Reid and McConnell Take the Reins

The Senate leaders are trying—for the first time together—to reach a deal to open government and extend the debt ceiling.

Senate Majority Leader Harry Reid (D-NV) (L) and Senate Minority Leader Mitch McConnell (R-KY) speak during a ceremony to celebrate the life Nobel Peace Prize laureate and former South Africa President Nelson Mandela on the occasion of his 95th birthday in the U.S. Capitol Visitor Center July 18, 2013 in Washington, DC. July 18 is Nelson Mandela Day, during which people are asked to give 67 minutes of time to charity and service in their community to honor the 67 years Mandela gave to public service. Mandela was admitted to a South African hospital June 8 where he is being treated for a recurring lung infection.
National Journal
Michael Catalini
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Michael Catalini
Oct. 12, 2013, 10:16 a.m.

With talks between GOP House lead­er­ship and the White House over re­open­ing gov­ern­ment and ex­tend­ing the debt lim­it broken down, Sen­ate Demo­crat­ic and Re­pub­lic­an lead­ers are now for the first time dis­cuss­ing a path bey­ond the im­passe.

With the bless­ing of their mem­bers, Sen­ate Ma­jor­ity Lead­er Harry Re­id and Minor­ity Lead­er Mitch Mc­Con­nell began talk­ing in the last 24 hours to try to work out a deal that could also pass the House.

Sen­ate Demo­crats re­jec­ted a plan modeled on Sen. Susan Collins’ sug­ges­tion, which re­cently gained mo­mentum in the Sen­ate and in­cluded a six-month con­tinu­ing res­ol­u­tion to fund gov­ern­ment and a three-month debt lim­it ex­ten­sion. Her plan would also have delayed for two years the med­ic­al device tax used in part to fund Obama­care.

Rather, the con­tours of the de­bate seem to be tak­ing shape around the length of the con­tinu­ing res­ol­u­tion and debt lim­it ex­ten­sion, and on what Obama­care con­ces­sion Re­pub­lic­ans might ex­tract.

Demo­crats chafe at a short-term debt lim­it ex­ten­sion be­cause it would mean an­oth­er fisc­al fight in the heart of the hol­i­day buy­ing sea­son. They also ar­gue for a short­er CR so they can rene­go­ti­ate the topline spend­ing fig­ures and undo se­quest­ra­tion, which they view as harm­ful.

Re­pub­lic­ans, on the oth­er hand, want a short­er ex­ten­sion so they can pivot from this crisis, which has proved polit­ic­ally costly to them, to dis­cuss spend­ing cuts, en­ti­tle­ment re­form and tax re­form. They also want a longer con­tinu­ing res­ol­u­tion, which would lock in the se­quest­ra­tion cuts gained in the 2011 Budget Con­trol Act.

Des­pite the dis­agree­ments, there’s cau­tious op­tim­ism, now that Re­id and Mc­Con­nell are talk­ing.

“There’s such a uni­verse of pos­sib­il­it­ies out there but we haven’t quite agreed on a spe­cif­ic set,” As­sist­ant Ma­jor­ity Lead­er Dick Durbin, D-Ill., said.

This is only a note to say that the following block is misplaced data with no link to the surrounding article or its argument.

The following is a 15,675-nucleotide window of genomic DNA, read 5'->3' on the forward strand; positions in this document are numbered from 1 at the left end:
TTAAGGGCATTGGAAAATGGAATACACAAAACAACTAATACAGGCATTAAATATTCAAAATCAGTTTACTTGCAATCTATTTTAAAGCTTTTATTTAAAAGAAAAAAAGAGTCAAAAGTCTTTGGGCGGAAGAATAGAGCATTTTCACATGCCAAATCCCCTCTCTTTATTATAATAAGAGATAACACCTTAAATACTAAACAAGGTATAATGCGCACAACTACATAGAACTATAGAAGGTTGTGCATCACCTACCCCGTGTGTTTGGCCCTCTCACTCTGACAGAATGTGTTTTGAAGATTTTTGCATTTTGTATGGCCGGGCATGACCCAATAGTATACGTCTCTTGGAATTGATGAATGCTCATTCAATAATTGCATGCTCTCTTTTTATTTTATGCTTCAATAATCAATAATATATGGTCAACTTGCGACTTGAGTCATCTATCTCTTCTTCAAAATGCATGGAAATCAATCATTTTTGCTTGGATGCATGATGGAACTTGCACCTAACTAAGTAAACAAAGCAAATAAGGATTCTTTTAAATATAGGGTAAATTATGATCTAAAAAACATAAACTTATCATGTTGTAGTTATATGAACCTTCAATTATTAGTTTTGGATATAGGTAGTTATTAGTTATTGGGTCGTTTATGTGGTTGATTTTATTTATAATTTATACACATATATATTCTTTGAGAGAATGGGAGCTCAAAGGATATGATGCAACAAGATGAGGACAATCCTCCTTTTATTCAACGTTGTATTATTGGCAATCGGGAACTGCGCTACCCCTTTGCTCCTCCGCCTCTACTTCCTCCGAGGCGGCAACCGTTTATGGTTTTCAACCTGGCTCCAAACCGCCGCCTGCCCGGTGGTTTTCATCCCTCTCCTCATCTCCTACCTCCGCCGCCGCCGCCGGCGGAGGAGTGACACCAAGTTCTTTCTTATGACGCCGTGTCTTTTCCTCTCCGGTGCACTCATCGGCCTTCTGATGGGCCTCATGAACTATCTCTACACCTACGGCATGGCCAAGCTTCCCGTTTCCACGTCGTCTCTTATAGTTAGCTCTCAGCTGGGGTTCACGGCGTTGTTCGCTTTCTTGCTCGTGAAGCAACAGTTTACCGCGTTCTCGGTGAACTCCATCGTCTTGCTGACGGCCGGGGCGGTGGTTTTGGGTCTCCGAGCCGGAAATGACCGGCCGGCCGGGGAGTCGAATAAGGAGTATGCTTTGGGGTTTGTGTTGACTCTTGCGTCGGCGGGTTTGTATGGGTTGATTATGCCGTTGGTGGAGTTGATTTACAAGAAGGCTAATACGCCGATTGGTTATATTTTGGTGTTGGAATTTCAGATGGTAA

Also on Sat­urday, Sen­ate Re­pub­lic­ans blocked Re­id’s debt-lim­it ex­ten­sion meas­ure in a pro­ced­ur­al vote, 53-45, along party lines. Re­id voted against his bill for par­lia­ment­ary reas­ons. The ex­ten­sion would have taken the gov­ern­ment through the Novem­ber 2014.

There was little in­cent­ive for Re­pub­lic­an sen­at­ors to vote with the ma­jor­ity to ad­vance the Demo­crat­ic pro­pos­al now that the lead­ers are dis­cuss­ing a path for­ward.

But the vote gave sen­at­ors an op­por­tun­ity to fur­ther their talks as mem­bers frat­ern­ized on the Sen­ate floor. For ex­ample, Mc­Con­nell and Sen. Chuck Schu­mer, D-N.Y., the No. 3 Sen­ate Demo­crat, sat huddled to­geth­er talk­ing throughout much of the vote.

The talks between Re­id, Mc­Con­nell, Schu­mer and Sen. Lamar Al­ex­an­der, R-Tenn., opened Sat­urday morn­ing, with Re­id de­scrib­ing the con­ver­sa­tions as “ex­tremely cor­di­al,” and pre­lim­in­ary.

Sen­at­ors also re­cog­nized that whatever the deal is it will need to clear the House, which has been un­able to of­fer le­gis­la­tion ac­cept­able to the Sen­ate and the White House. But some Sen­ate Demo­crats also said they are fed up with House Speak­er John Boehner.

“At this point, they have dealt them­selves out of this pro­cess,” Durbin said. “They can­not agree among them­selves and that makes it ex­tremely dif­fi­cult to take them ser­i­ously.”

Sen­ate Re­pub­lic­ans soun­ded op­tim­ist­ic Sat­urday that such a deal was with­in reach and also real­ized the House would have little time to act giv­en the Oct. 17 debt lim­it dead­line.

“Hope­fully we’re not wast­ing our time send­ing le­gis­la­tion that the House wouldn’t ac­cept,” said Sen. Roy Blunt, R-Mo.

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